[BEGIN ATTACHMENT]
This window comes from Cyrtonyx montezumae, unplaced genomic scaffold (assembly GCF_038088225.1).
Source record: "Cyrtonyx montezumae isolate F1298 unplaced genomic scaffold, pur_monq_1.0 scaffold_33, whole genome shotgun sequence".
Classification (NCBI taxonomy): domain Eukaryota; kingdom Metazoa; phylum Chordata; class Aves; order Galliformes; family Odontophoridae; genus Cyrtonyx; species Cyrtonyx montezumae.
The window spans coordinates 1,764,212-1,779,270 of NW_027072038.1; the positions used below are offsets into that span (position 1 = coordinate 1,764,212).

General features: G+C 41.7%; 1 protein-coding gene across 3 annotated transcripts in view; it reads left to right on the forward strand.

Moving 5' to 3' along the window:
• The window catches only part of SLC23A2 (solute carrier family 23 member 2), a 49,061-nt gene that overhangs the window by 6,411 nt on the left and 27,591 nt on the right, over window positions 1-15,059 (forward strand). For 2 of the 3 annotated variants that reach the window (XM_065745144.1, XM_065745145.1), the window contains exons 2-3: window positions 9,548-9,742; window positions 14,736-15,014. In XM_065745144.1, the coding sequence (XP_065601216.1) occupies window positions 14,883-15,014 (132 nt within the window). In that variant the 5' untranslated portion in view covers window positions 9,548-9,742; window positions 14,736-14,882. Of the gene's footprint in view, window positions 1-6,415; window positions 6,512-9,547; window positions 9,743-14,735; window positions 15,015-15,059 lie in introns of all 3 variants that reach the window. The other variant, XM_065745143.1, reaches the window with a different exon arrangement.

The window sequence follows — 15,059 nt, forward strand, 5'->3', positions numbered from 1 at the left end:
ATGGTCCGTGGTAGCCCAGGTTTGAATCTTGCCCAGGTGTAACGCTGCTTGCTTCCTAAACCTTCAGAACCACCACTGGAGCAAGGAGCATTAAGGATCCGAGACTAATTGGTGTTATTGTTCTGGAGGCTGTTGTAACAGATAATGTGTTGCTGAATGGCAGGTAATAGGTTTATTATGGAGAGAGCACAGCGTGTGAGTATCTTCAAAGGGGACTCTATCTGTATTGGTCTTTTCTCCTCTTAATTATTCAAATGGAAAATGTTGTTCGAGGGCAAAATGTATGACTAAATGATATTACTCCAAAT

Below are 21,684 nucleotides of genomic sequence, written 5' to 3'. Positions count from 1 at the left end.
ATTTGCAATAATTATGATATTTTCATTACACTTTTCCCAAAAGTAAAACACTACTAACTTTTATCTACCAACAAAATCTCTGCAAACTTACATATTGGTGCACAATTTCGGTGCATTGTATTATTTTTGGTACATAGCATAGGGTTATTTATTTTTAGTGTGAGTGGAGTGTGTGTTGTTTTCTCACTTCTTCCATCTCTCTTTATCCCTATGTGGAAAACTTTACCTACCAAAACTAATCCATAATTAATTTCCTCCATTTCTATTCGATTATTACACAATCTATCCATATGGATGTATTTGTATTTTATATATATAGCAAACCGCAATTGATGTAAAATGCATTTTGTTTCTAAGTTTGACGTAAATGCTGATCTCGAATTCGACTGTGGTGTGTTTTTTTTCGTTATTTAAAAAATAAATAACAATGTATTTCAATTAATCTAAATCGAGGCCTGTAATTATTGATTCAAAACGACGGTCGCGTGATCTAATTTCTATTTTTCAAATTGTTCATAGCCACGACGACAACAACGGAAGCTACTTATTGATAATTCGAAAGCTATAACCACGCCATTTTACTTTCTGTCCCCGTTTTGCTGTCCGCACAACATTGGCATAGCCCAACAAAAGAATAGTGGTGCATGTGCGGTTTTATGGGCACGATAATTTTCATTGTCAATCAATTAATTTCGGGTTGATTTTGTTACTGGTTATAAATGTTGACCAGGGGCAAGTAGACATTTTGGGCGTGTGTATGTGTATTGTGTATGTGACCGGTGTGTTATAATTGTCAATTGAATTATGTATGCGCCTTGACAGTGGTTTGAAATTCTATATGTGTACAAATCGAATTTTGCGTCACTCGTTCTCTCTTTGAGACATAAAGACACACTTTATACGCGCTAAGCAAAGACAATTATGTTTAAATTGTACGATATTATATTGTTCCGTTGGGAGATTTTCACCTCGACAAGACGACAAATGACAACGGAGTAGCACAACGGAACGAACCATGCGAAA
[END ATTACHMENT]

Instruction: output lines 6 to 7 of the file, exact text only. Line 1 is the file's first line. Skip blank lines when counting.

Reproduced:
Moving 5' to 3' along the window:
• The window catches only part of SLC23A2 (solute carrier family 23 member 2), a 49,061-nt gene that overhangs the window by 6,411 nt on the left and 27,591 nt on the right, over window positions 1-15,059 (forward strand). For 2 of the 3 annotated variants that reach the window (XM_065745144.1, XM_065745145.1), the window contains exons 2-3: window positions 9,548-9,742; window positions 14,736-15,014. In XM_065745144.1, the coding sequence (XP_065601216.1) occupies window positions 14,883-15,014 (132 nt within the window). In that variant the 5' untranslated portion in view covers window positions 9,548-9,742; window positions 14,736-14,882. Of the gene's footprint in view, window positions 1-6,415; window positions 6,512-9,547; window positions 9,743-14,735; window positions 15,015-15,059 lie in introns of all 3 variants that reach the window. The other variant, XM_065745143.1, reaches the window with a different exon arrangement.